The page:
Featured Business School Profiles — A to Z
While Babson is renowned for its success in cultivating entrepreneurs, far more graduates of the MBA program use their Babson training to succeed in corporate environments. Babson emphasizes integrative learning through its cross-disciplinary, modular curriculum. The first-year MBA curriculum features four modules: Creative Management in Dynamic Organizations; Assessing Business Opportunities; Designing and Managing the Delivery System; and Growing Businesses in a Changing Global Environment.
If you’re keenly interested in a deep dive on business in Asia then the Chinese University of Hong Kong’s Business School should be in your consideration set. It’s latest entering class of MBA students hail from 22 different countries, ranging from Belgium to the U.S. Students have worked for an impressive roster of companies, including Accenture, Citibank, Dell, Ernst & Young, General Electric, Johnson & Johnson, Nestle, Sony, and Walmart. And they’ve done their undergraduate work at places such as Boston University, the University of Southern California and the University of Rome.
In a typical year, no more than 50 students enter this full-time, one-year MBA program, making it one of the most intimate and elite MBA experiences in the world. Copenhagen Business School, which recently moved into a sleek and modern building, is known for its small class sizes, research-based faculty, international student body, and a program focus on innovation and social responsibility. Its location in Copenhagen, one of the world’s most livable and charming cities, adds to the school’s general attraction.
In the entering class in 2011, the 47 students represented two dozen nationalities.
Paris naturally conjures up visions of sidewalk cafes, strolls along the Seine, and the vast beauty of a city seen from the top of the Eiffel Tower. And if you’re an MBA applicants, you can add to the list HEC Paris, one of Europe’s finest business schools. If you want a global MBA or hope to some day work in France, the school needs to be at the top of your list. HEC alums are well placed at the very top of many of France’s most important companies, and it’s an ideal choice for MBAs who dream of working in luxury marketing.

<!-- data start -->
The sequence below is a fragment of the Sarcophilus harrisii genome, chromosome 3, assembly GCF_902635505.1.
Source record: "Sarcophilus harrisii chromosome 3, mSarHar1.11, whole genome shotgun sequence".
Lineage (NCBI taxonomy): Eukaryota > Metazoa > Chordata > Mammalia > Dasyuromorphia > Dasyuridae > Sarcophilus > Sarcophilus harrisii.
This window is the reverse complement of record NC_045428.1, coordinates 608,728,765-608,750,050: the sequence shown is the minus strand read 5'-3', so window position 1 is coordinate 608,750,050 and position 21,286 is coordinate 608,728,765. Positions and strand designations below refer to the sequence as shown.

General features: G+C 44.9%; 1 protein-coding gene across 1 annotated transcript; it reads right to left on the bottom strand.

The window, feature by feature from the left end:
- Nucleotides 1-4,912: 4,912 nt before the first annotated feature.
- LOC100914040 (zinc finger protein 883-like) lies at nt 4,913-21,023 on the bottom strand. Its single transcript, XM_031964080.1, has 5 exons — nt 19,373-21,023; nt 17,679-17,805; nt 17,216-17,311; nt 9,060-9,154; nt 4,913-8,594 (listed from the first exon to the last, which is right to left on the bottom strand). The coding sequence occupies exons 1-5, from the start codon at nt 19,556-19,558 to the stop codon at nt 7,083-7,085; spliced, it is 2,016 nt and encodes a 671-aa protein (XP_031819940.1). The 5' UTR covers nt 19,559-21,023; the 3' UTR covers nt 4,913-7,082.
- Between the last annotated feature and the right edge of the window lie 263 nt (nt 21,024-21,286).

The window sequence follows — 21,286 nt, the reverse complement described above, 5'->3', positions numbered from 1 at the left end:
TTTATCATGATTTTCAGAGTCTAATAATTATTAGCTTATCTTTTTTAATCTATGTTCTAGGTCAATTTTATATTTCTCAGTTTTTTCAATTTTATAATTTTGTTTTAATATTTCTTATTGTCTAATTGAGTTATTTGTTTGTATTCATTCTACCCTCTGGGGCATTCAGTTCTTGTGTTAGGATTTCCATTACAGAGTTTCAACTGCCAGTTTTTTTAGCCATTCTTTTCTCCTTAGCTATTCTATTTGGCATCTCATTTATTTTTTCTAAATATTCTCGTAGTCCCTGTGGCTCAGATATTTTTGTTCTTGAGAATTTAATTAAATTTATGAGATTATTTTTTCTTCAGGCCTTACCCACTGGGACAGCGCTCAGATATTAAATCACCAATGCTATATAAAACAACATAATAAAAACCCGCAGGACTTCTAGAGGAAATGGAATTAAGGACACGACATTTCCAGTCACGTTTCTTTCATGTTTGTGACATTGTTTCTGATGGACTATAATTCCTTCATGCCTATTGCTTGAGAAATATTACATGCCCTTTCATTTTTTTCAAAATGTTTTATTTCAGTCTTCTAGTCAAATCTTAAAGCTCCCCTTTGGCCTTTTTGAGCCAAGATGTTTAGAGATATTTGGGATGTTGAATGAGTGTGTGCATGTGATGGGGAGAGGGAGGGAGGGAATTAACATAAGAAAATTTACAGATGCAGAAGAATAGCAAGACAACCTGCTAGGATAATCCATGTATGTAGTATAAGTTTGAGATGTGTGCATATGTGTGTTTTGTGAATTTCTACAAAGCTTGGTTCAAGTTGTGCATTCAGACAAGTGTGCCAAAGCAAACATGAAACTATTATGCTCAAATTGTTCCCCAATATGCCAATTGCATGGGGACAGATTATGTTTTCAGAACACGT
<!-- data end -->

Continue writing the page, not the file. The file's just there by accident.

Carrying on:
With two fully-integrated campuses in Europe and Asia and over 80 different nationalities in the classroom, INSEAD’s accelerated MBA program offers a deep and profound multicultural experience. The MBA program runs in parallel on the school’s campuses in France and Singapore. Students also have the opportunity to visit the campus in Abu Dhabi to take part in an elective course, as well as take advantage of the alliance with the Wharton School of the University of Pennsylvania and an exchange opportunity with Northwestern University’s Kellogg School of Management.
The Indian School of Business (ISB) first climbed onto the world stage of business schools in 2008 when the school cracked The Financial Times’ ranking of the best global MBA programs. That year, the school found its way on the FT’s list at a rank of 20. Its best showing on the British newspaper’s ranking was in 2010 when the school placed 12th. ISB has made the FT’s rankings for five consecutive years in a row–the best of any business school in India.
If you’re someone who is looking for a truly global MBA experience, London Business School has to be high up on the short list. First off, London is one of the world’s greatest cities, a European capital of both culture and business. Secondly, it’s a great jumping off point for all points Europe. And third, the school attracts an annual incoming class of about 400 MBA students from 59 nationalities who are globally minded by nature.
Bentley University’s McCallum Graduate School offers an MBA in a sprint: 11 intense months. And it’s carved into four ten-week themes: innovation, values, environments, and leadership. Each theme is team-taught by faculty in four courses in what the school describes as a “unique studio setting.” Translation: small highly interactive classroom settings–not big lecture halls where profs stand in front of PowerPoint presentations.